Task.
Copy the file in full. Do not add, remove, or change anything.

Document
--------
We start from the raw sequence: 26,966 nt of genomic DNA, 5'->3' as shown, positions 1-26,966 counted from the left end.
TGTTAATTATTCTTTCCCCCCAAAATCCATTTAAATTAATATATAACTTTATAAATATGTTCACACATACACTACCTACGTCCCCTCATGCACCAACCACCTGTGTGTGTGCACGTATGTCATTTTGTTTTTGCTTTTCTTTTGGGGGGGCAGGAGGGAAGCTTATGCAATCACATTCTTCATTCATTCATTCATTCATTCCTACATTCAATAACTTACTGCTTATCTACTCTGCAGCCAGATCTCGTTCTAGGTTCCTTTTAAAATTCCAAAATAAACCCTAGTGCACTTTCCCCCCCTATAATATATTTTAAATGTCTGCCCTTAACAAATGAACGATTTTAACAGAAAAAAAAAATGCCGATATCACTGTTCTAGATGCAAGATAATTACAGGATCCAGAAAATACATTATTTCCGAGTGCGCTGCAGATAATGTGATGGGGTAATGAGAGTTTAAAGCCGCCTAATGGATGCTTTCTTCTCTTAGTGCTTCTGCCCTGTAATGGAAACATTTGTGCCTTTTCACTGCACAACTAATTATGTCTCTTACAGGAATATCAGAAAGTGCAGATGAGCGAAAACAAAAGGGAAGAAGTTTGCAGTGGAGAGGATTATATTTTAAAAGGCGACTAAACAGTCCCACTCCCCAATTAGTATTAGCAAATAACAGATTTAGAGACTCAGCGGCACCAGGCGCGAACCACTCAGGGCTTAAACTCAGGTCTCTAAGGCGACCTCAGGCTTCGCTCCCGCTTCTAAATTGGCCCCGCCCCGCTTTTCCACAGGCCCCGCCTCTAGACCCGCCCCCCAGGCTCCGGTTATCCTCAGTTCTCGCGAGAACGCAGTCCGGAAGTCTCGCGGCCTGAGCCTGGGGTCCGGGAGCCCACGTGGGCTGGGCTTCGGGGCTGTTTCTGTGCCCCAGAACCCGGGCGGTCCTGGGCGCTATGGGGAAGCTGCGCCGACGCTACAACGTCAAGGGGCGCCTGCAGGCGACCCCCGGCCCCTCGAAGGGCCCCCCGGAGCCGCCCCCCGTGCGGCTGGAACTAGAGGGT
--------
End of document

We start from the raw sequence: 26,966 nt of genomic DNA, 5'->3' as shown, positions 1-26,966 counted from the left end.
TGTTAATTATTCTTTCCCCCCAAAATCCATTTAAATTAATATATAACTTTATAAATATGTTCACACATACACTACCTACGTCCCCTCATGCACCAACCACCTGTGTGTGTGCACGTATGTCATTTTGTTTTTGCTTTTCTTTTGGGGGGGCAGGAGGGAAGCTTATGCAATCACATTCTTCATTCATTCATTCATTCATTCCTACATTCAATAACTTACTGCTTATCTACTCTGCAGCCAGATCTCGTTCTAGGTTCCTTTTAAAATTCCAAAATAAACCCTAGTGCACTTTCCCCCCCTATAATATATTTTAAATGTCTGCCCTTAACAAATGAACGATTTTAACAGAAAAAAAAAATGCCGATATCACTGTTCTAGATGCAAGATAATTACAGGATCCAGAAAATACATTATTTCCGAGTGCGCTGCAGATAATGTGATGGGGTAATGAGAGTTTAAAGCCGCCTAATGGATGCTTTCTTCTCTTAGTGCTTCTGCCCTGTAATGGAAACATTTGTGCCTTTTCACTGCACAACTAATTATGTCTCTTACAGGAATATCAGAAAGTGCAGATGAGCGAAAACAAAAGGGAAGAAGTTTGCAGTGGAGAGGATTATATTTTAAAAGGCGACTAAACAGTCCCACTCCCCAATTAGTATTAGCAAATAACAGATTTAGAGACTCAGCGGCACCAGGCGCGAACCACTCAGGGCTTAAACTCAGGTCTCTAAGGCGACCTCAGGCTTCGCTCCCGCTTCTAAATTGGCCCCGCCCCGCTTTTCCACAGGCCCCGCCTCTAGACCCGCCCCCCAGGCTCCGGTTATCCTCAGTTCTCGCGAGAACGCAGTCCGGAAGTCTCGCGGCCTGAGCCTGGGGTCCGGGAGCCCACGTGGGCTGGGCTTCGGGGCTGTTTCTGTGCCCCAGAACCCGGGCGGTCCTGGGCGCTATGGGGAAGCTGCGCCGACGCTACAACGTCAAGGGGCGCCTGCAGGCGACCCCCGGCCCCTCGAAGGGCCCCCCGGAGCCGCCCCCCGTGCGGCTGGAACTAGAGGGT